Engaged — Disengaged
My roommate Christina is getting married. Her fiancee, Steve, proposed several weeks ago now, and I’m glad I didn’t blog about it right away.
The proposal was a downright production. We, the roommates, were going to be at the Hollywood Roosevelt Hotel anyway, for reasons too long and boring to write here. I knew, from previous experience, that the Roosevelt had a top-floor penthouse suite with full roof access. I used to work at a company that interviewed famous people, and the Roosevelt was one of our “locations.” The cost for Steve to reserve the suite for the whole night was ridiculous in the extreme, but he managed to talk the staff down to an almost non-ridiculous amount. Surprising Christina is a difficult task in its own right. She and I have seen numerous movies together and invariably, she will lean over twenty minutes in and say that she has the whole plot figured out, and she’s usually right. A high amount of subterfuge went in to making sure she didn’t know what was going on — a week’s worth of long (LONG) phone calls with Steve and the other roommates culminated into a very memorable evening in which Christina accepted Steve’s proposal.
It’s been a long road for Christina and Steve. She tells a story about how when they started dating in the summer of 2005, that she sat on the toilet and said to God, “you’re going to make me marry Steve, aren’t you?” Okay, so maybe a bit of an auspicious beginning. But things have changed quite a bit since then. It’s such a reflection of how much God loves the two of them by how he’s stretched them and helped them fit into a relationship with one another. Through it they’ve both become more themselves, more comfortable with how they were made, more at peace. It’s been a wonderful transformation to see in Christina, who will be leaving the house almost exactly two years after I arrived.
And I will be sad. I had my own set of reservations moving into a house with three other women. Even more reservations about having to share a room with someone. Suddenly I had no space to call my own, and for a long time I thought the rooming situation would never work out. Christina held such strange hours and I always woke up when she would come home and rustle about the room. I resented it until we were able to talk about it one afternoon while we had lunch at the visual effects company where we were both employed at the time. Now I don’t hear her at all when she creeps in at 2:00am.
Since that time, I’ve grown to truly love her. That sounds a bit strange to say, and it feels strange anyway, since I’ve never been so unafraid to show my affection as I am with her. I’ve always had female friendships, but they’ve always been decidedly ungirly in their candor. I really felt it several weeks ago when she invited me to a screening of ‘Notes on a Scandal.’ When I thanked her for thinking of me and inviting me, her response was simply “I’m always thinking of you.” It’s hard to put into words what sharing a room with her for nearly two years has done to me. I guess it’s softened me, made me more vulnerable, and simply more open to let others into that private space.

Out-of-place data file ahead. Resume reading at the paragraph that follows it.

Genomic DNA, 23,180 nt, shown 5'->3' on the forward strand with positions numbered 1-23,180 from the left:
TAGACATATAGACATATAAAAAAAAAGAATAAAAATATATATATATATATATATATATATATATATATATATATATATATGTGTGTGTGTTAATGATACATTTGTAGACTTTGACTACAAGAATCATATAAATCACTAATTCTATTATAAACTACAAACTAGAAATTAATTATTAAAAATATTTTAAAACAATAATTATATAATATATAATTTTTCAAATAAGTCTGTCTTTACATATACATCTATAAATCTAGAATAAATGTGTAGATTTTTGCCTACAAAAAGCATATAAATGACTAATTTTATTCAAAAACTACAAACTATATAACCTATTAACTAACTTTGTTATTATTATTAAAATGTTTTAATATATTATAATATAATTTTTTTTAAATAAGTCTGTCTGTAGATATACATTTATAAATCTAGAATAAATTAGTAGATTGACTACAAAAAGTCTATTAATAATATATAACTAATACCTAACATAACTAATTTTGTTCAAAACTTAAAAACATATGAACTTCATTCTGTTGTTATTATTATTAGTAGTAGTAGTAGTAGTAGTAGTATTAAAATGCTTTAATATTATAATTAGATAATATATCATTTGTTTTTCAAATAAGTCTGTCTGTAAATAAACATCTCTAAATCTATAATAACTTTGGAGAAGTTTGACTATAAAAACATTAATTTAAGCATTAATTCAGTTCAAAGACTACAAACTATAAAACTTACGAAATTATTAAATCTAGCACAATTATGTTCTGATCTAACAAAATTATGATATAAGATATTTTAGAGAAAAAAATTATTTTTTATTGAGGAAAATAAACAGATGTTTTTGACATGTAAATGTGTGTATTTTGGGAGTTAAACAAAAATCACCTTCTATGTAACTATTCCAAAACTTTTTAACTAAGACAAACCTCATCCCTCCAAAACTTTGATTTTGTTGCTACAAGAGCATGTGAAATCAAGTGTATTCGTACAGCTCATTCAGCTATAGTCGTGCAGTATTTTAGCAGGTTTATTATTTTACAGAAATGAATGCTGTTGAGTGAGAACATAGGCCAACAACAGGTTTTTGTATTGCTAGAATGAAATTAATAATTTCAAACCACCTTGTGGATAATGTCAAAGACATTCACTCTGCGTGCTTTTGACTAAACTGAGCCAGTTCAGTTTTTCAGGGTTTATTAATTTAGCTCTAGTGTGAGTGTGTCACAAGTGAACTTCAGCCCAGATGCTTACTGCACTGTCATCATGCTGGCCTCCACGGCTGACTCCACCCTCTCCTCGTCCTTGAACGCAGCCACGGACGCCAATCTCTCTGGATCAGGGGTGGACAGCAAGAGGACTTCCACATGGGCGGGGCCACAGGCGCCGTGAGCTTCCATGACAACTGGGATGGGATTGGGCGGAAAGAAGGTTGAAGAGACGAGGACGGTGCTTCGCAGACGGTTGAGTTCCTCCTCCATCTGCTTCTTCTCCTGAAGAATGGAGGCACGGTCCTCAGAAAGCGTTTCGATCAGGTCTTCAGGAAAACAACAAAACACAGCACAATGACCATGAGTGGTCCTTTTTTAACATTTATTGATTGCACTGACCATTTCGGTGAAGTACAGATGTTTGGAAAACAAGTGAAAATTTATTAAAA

As I read over what I just read, I’m afraid I’ve made it sound as if we’re having underwear-clad slumber parties — which is not what I’m insinuating (at all). I’m simply speaking of how nurturing a close female friend can be.
Christina came home last night from a long weekend in Vancouver, where she had ended up buying her wedding dress. She modeled it — she looks beautiful — in a dress that took a good forty minutes to get on and properly fastened. She is the second woman of the sixth street house to get married — Clarice being the first. I have a feeling the other two are not far behind, and until last week I hadn’t realized how disconnected I had perhaps become from them. It all started when my family was here and I began to be aware of how often I was on the Internet. I got the feeling that they didn’t want to disturb me ’cause my nose was perpetually stuck in my iBook. Then I began to wonder if I did the same thing to my roommates — unconsciously pushing them aside as I surfed away. I began to try and figure out why I was doing that and I realized that it’s probably because they’re all actively preparing for marriage and I’m not, being the only one sans serious boyfriend. Had I been closing myself off from them because I figured they were all leaving soon anyway? Did I not want to invest myself in these relationships because I knew I was going to have to give them up when they wed and moved out? Yeah, I think so.
So I made a pact with myself that while I was home I would limit my Internet time in the evening so that I would not only be more available to them, but that I would also start doing the things I enjoyed doing again. The Internet, and Flickr in particular, has become like television to me — taking away the joy I felt in doing the things I liked. I don’t know what I’m going to do with all this free time — time to dream again, time to stretch the creative muscles. I can’t wait.